This was the second major lesson. Code quality is good, and good habits exist for a reason, but it's important to decide when things are "good enough" for that specific project.

Link to this section One Last Feature: the volume knob

After putting everything together, I noticed that the fish was perhaps too loud to have in a room. At the last minute, I decided to try adding a volume knob. But how to do it?

The "knob" part was easy enough: I just grabbed some spare parts from my dad's work on repairing guitar amps. On the other hand, the "volume" part presented more of a challenge. Should I go for an analog approach, and try to create a circuit involving the knob that limited the output to the speaker? Or...

I had another idea. What if I used an analog input pin on the Arduino to read the value of the knob, then sent that value to the VS1053 to adjust it's output volume in software? This greatly simplified the wiring, so I went ahead and built it.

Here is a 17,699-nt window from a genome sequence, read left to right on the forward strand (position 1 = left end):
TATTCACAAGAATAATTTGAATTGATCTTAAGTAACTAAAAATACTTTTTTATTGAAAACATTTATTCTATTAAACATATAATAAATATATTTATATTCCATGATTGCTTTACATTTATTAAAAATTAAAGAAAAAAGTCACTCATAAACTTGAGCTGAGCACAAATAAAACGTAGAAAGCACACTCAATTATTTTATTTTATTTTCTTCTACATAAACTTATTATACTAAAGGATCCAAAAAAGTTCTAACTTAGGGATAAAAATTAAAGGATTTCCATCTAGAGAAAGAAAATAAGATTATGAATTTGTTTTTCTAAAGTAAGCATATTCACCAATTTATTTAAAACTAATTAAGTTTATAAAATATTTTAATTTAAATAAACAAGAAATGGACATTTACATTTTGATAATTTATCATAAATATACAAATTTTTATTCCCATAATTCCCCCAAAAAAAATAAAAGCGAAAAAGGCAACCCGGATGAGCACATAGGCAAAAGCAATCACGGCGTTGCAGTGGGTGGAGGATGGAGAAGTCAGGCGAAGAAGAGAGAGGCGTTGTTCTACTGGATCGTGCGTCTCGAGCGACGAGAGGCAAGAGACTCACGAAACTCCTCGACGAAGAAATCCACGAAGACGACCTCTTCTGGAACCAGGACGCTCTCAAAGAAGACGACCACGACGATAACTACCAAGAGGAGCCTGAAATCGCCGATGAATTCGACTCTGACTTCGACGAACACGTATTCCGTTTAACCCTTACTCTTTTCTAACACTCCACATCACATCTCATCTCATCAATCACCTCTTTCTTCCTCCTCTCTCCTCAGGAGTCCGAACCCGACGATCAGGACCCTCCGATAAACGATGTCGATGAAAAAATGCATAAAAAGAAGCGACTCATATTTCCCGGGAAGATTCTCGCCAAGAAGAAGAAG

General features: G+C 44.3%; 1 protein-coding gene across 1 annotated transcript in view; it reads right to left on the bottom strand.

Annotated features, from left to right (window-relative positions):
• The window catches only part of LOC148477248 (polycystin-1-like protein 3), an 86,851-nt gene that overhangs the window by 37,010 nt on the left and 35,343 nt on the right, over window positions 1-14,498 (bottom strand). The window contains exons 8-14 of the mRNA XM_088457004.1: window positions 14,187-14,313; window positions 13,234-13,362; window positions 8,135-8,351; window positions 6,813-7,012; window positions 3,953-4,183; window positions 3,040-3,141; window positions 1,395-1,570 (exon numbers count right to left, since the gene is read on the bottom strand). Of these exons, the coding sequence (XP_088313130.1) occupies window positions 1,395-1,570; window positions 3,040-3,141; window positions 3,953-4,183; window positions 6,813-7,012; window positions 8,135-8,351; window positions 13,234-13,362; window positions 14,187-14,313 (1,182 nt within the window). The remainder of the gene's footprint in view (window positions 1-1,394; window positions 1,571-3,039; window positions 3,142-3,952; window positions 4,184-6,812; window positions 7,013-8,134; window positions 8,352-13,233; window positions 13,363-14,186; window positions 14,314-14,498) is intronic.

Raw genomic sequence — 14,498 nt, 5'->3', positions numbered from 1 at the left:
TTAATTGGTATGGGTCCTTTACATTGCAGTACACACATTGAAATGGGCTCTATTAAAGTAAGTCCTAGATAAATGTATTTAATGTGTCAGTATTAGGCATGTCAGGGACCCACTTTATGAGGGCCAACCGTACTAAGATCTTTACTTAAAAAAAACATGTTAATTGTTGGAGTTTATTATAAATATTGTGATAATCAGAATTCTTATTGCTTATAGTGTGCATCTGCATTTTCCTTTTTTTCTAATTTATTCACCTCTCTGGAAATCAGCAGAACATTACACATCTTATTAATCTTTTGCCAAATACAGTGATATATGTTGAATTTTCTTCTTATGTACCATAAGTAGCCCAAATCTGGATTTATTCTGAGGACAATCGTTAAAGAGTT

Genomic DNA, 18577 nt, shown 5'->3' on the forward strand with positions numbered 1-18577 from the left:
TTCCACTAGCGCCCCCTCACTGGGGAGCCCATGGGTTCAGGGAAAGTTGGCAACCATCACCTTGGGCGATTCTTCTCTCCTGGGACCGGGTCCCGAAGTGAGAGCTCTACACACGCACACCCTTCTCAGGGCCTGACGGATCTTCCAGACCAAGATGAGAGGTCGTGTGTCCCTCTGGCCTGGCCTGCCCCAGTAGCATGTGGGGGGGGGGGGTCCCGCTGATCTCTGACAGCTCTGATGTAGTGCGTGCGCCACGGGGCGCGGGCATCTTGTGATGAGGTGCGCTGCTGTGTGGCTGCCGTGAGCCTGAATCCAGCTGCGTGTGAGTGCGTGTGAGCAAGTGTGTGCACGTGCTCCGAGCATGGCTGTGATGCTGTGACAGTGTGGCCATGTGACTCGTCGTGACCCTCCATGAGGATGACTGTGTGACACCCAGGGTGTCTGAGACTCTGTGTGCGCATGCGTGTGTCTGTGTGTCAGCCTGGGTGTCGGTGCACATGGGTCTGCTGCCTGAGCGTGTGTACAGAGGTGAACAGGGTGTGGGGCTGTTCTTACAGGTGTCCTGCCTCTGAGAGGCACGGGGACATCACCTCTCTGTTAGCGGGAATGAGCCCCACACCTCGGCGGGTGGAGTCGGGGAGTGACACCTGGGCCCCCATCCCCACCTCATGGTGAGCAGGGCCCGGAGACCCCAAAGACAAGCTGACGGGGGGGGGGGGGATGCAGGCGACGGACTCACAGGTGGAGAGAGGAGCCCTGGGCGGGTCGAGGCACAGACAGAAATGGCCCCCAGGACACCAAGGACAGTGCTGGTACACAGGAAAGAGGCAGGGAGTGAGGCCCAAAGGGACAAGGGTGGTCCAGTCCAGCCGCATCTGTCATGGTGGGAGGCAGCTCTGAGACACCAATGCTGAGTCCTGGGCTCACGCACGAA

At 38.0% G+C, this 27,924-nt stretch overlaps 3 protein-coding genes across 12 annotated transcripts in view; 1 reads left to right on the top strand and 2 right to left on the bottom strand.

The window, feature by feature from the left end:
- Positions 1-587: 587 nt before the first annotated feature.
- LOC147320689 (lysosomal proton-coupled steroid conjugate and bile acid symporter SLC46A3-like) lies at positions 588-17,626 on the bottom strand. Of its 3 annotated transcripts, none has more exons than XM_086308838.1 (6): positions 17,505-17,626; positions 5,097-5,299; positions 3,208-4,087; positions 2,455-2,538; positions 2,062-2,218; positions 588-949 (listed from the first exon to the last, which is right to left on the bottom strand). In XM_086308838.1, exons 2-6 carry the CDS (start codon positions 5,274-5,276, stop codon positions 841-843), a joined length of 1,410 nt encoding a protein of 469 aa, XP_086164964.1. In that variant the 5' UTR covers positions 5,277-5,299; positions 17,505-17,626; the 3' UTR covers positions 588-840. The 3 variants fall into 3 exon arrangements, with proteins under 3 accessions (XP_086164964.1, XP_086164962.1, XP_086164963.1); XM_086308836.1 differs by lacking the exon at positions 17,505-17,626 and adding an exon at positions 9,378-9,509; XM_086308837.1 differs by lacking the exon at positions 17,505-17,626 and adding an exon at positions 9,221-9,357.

Here, I made another tradeoff. I sampled this knob after each movement--not at a regular interval, not at a reasonable sample rate, literally just after each fish movement. And it was good enough! The variable amplitude of the song made the jagged nature of this sampling less obvious.

Link to this section Results

Compromises were definitely made. The lack of built-in batteries made the project significantly more cumbersome, for one. And the motions weren't completely perfect. That said, I'm pretty proud of making what I did in such a limited turnaround time.

This project taught me when good enough was good enough. I sometimes struggle with perfectionism in my projects, where I'll rewrite the same code over and over again in pursuit of a better way of doing things. This forced me to make the tradeoffs I was too scared to make, and to decide what mattered for the final product and what didn't.